In my first post about Leroy Barber’s book: Red, Brown, Yellow, Black, White—Who’s More Precious In God’s Sight?: A call for diversity in Christian missions and ministry, I shared Barber’s insights into the historical foundations for our current approach to missions and how our past has shaped our present reality. In part two in this series, I shared the evidence backing Barber’s claims that our current missions efforts are producing racial inequity. In part three, I shared the advice Barber gives to white leaders who desire to change our current system toward one of greater racial equity.
In this final post in this series we will be looking at ways of overcoming the barriers to racial reconciliation and unity. Below are a few excerpts that I found helpful as we reimagine Christian mission and its ultimate objective of reconciliation and unity.
“Missions exist because of wrongs. Missions is a correction for what is wrong, what is not just.
Missions is living the way things should be. Missions is a way of life devoted to making justice, equality, and grace prevail in broken lives, including our own. It is making shalom reality.
Jesus prayed in the garden before his death that we would be one people. We have a lot of work to do to become one heart and one mind. The Church is one expression of God here on earth.
To rest content with superficial social analysis that deals merely with effects and does not grapple with underlying causes is unchristian.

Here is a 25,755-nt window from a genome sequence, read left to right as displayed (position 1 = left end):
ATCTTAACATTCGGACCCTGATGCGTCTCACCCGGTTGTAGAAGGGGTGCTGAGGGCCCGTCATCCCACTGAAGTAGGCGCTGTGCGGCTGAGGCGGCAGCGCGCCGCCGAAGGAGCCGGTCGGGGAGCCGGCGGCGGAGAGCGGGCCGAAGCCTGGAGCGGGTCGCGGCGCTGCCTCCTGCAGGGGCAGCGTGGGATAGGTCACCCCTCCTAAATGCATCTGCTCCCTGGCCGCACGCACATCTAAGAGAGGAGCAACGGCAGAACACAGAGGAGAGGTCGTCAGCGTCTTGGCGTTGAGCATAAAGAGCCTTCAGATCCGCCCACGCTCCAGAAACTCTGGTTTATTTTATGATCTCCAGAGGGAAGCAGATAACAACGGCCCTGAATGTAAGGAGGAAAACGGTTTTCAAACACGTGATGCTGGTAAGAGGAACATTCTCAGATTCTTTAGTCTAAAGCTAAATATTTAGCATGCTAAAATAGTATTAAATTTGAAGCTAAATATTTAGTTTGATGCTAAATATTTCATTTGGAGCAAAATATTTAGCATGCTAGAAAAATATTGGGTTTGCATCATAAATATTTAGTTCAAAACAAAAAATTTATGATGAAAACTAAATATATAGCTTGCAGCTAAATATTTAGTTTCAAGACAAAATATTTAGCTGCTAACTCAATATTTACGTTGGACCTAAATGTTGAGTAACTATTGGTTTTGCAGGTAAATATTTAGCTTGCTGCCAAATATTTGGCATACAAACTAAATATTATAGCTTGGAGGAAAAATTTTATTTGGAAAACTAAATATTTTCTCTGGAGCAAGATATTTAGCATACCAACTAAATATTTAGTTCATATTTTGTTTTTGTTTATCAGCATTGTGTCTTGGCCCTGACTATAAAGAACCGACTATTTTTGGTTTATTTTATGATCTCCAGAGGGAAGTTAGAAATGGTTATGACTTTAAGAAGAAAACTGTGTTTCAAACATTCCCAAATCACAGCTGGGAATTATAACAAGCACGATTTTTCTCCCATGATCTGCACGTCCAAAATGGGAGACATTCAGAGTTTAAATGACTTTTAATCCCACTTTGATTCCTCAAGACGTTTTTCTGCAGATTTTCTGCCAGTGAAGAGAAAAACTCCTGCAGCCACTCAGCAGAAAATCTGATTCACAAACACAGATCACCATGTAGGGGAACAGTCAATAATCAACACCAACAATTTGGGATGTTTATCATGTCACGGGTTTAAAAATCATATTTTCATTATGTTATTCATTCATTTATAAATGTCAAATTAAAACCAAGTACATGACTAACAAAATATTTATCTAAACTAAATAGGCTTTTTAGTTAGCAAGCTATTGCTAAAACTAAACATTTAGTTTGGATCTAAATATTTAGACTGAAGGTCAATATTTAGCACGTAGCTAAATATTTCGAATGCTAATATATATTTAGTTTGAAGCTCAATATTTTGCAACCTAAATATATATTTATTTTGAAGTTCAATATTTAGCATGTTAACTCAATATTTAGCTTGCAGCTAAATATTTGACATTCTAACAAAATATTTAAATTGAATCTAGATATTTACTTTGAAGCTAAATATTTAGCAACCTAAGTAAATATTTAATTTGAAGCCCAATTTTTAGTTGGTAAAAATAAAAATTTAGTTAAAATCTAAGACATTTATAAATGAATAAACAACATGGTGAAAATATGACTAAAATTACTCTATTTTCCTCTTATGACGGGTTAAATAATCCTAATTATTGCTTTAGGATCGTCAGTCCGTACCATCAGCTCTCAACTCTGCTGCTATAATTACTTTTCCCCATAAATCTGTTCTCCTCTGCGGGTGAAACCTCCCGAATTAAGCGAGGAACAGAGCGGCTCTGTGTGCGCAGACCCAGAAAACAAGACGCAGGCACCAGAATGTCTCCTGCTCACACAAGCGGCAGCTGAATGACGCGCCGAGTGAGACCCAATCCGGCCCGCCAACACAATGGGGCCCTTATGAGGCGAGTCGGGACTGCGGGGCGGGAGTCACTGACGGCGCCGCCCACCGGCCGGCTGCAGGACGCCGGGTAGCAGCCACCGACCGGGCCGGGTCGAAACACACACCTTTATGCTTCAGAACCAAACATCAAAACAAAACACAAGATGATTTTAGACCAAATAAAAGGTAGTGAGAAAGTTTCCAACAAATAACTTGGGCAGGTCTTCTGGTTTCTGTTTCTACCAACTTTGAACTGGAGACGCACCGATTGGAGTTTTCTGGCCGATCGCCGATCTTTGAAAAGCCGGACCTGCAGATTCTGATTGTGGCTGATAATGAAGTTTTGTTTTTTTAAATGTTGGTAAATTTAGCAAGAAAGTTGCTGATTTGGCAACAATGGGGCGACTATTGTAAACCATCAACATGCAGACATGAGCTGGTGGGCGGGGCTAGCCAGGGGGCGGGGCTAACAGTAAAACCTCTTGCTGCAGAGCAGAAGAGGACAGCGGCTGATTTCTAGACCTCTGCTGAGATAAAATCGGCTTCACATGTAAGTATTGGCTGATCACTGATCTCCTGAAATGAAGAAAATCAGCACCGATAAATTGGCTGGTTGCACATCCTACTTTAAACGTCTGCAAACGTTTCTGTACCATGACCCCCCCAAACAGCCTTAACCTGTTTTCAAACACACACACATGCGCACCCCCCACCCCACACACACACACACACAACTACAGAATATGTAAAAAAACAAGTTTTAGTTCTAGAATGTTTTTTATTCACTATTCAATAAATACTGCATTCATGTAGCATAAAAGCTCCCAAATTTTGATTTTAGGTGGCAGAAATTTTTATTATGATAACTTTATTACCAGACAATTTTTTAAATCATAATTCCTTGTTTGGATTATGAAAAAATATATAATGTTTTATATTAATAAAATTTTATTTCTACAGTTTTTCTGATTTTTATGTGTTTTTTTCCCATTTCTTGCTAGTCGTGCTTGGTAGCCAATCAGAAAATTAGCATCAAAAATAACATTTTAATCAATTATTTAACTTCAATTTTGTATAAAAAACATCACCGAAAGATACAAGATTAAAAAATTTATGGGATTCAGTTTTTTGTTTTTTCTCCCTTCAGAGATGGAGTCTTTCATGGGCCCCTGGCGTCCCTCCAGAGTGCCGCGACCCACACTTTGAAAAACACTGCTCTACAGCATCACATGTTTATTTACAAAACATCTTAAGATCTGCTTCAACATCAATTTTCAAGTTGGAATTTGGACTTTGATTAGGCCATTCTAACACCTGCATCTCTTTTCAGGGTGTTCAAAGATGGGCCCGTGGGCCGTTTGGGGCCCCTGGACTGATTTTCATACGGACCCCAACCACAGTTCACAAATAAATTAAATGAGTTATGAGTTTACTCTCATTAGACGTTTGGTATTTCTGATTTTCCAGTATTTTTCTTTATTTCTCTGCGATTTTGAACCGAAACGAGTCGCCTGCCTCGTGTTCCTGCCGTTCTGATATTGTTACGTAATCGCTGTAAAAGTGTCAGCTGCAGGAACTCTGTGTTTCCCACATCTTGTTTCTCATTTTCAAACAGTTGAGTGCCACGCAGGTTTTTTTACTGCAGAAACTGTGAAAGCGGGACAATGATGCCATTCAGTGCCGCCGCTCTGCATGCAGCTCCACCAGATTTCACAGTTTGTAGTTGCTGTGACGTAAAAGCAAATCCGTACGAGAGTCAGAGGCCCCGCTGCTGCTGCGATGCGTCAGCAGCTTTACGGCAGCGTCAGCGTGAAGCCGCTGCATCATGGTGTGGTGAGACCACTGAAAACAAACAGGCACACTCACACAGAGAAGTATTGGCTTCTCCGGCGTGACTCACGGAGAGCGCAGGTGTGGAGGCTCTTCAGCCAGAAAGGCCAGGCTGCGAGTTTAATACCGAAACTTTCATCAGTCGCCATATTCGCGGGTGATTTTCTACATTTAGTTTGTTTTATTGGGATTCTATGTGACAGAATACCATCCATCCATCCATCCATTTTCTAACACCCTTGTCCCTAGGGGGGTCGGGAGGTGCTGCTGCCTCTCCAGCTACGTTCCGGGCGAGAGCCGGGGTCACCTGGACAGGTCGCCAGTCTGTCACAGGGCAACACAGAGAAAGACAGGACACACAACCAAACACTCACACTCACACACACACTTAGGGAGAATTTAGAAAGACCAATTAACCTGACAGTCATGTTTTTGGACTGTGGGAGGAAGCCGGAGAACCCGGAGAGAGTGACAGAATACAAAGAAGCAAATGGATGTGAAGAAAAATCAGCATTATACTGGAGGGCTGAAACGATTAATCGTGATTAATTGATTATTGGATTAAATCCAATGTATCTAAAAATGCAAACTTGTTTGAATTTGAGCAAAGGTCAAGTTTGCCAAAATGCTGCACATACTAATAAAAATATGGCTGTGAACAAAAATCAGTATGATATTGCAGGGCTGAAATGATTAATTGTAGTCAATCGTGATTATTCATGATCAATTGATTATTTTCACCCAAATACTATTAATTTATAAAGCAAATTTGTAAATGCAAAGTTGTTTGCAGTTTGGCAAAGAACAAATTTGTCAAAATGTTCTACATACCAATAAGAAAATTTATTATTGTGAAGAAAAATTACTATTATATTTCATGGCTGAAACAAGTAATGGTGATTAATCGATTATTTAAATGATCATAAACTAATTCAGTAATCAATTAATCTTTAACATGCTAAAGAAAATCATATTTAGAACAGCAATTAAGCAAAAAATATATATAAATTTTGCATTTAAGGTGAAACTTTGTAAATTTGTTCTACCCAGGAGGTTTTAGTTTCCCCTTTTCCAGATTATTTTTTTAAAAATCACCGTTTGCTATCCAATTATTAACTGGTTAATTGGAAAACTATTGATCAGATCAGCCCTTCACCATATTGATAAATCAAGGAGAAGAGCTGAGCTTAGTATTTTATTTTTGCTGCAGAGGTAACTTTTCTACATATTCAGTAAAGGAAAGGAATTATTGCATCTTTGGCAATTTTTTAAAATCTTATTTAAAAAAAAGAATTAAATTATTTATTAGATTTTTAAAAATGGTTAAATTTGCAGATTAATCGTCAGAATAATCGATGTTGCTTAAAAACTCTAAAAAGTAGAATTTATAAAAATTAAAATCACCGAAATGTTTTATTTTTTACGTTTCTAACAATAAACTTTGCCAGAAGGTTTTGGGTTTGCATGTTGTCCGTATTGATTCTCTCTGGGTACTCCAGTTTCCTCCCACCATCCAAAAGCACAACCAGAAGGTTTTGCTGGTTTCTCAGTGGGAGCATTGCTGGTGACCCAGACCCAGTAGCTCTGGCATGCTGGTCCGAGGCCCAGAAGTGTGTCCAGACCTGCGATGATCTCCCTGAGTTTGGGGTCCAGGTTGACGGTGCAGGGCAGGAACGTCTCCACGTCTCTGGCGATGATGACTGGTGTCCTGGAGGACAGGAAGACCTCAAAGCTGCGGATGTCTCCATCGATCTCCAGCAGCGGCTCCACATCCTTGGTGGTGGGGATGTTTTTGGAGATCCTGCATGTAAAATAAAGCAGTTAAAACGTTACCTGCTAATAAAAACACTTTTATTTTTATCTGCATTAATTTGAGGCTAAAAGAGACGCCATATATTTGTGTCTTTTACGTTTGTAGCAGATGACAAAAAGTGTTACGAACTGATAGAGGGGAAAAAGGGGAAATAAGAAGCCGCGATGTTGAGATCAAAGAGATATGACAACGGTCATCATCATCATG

Missions can help us get rid of the separation. By serving in new ways, with new understanding, and new attitudes, designations of race can fall away.
To serve means to recognize the unjust, ungodly systems that have privileged men over women, those with white skin over those of color, those who have material wealth over those who do not, and humans over all of God’s universal creation.”
For the past several years, I have been a part of a life giving cross-cultural prayer group with people of different races, faith traditions and socio-economic means. This small but powerful group of devoted disciples of Jesus gives me so much hope. In this group we are able to be true sisters and brothers in Christ as we share our struggles and our triumphs. I know that the church universal has a long way to go to achieve reconciliation and unity but this little circle of the faithful is proof that it can be done.
I am thankful for Barber’s book because far too few Christians are willing to admit that racism has infected all our systems including the church. Until we make this invisible enemy visible, nothing will change and the church will continue to be a perpetrator of racial injustice instead of the counter-cultural healer that she is called to be.
“In obedience to God, racial reconciliation is a commitment to building cross-cultural relationships of forgiveness, repentance, love, and hope that result in ‘walking in beauty’ with our fellow man and God.”